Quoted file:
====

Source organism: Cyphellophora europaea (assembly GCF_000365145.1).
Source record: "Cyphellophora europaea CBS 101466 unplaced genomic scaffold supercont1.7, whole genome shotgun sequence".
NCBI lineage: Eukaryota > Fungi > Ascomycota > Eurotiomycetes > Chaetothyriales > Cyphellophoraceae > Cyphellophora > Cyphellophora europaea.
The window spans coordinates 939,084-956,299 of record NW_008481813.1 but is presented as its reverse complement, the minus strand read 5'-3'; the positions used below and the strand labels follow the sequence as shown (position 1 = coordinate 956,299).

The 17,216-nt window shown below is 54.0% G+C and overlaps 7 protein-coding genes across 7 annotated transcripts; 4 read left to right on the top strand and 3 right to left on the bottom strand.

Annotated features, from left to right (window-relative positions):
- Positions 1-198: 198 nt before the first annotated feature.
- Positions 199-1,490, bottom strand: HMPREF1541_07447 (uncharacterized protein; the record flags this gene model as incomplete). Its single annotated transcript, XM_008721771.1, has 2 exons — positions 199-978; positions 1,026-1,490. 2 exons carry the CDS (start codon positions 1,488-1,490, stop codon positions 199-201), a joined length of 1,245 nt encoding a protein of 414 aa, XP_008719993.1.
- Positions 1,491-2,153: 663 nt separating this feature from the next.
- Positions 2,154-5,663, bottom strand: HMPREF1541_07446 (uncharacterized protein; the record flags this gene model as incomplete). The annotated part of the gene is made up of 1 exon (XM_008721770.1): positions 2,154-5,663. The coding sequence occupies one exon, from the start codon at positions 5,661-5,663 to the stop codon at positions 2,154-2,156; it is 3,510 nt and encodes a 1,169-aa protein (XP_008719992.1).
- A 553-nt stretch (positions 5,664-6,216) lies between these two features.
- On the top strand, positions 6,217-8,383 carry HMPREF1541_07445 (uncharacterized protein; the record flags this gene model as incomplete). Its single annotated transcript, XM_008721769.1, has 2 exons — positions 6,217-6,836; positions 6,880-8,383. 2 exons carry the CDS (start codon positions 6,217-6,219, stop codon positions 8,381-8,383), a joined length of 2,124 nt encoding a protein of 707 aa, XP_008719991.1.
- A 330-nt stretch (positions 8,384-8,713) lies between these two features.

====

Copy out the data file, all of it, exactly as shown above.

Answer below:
Source organism: Cyphellophora europaea (assembly GCF_000365145.1).
Source record: "Cyphellophora europaea CBS 101466 unplaced genomic scaffold supercont1.7, whole genome shotgun sequence".
NCBI lineage: Eukaryota > Fungi > Ascomycota > Eurotiomycetes > Chaetothyriales > Cyphellophoraceae > Cyphellophora > Cyphellophora europaea.
The window spans coordinates 939,084-956,299 of record NW_008481813.1 but is presented as its reverse complement, the minus strand read 5'-3'; the positions used below and the strand labels follow the sequence as shown (position 1 = coordinate 956,299).

The 17,216-nt window shown below is 54.0% G+C and overlaps 7 protein-coding genes across 7 annotated transcripts; 4 read left to right on the top strand and 3 right to left on the bottom strand.

Annotated features, from left to right (window-relative positions):
- Positions 1-198: 198 nt before the first annotated feature.
- Positions 199-1,490, bottom strand: HMPREF1541_07447 (uncharacterized protein; the record flags this gene model as incomplete). Its single annotated transcript, XM_008721771.1, has 2 exons — positions 199-978; positions 1,026-1,490. 2 exons carry the CDS (start codon positions 1,488-1,490, stop codon positions 199-201), a joined length of 1,245 nt encoding a protein of 414 aa, XP_008719993.1.
- Positions 1,491-2,153: 663 nt separating this feature from the next.
- Positions 2,154-5,663, bottom strand: HMPREF1541_07446 (uncharacterized protein; the record flags this gene model as incomplete). The annotated part of the gene is made up of 1 exon (XM_008721770.1): positions 2,154-5,663. The coding sequence occupies one exon, from the start codon at positions 5,661-5,663 to the stop codon at positions 2,154-2,156; it is 3,510 nt and encodes a 1,169-aa protein (XP_008719992.1).
- A 553-nt stretch (positions 5,664-6,216) lies between these two features.
- On the top strand, positions 6,217-8,383 carry HMPREF1541_07445 (uncharacterized protein; the record flags this gene model as incomplete). Its single annotated transcript, XM_008721769.1, has 2 exons — positions 6,217-6,836; positions 6,880-8,383. 2 exons carry the CDS (start codon positions 6,217-6,219, stop codon positions 8,381-8,383), a joined length of 2,124 nt encoding a protein of 707 aa, XP_008719991.1.
- A 330-nt stretch (positions 8,384-8,713) lies between these two features.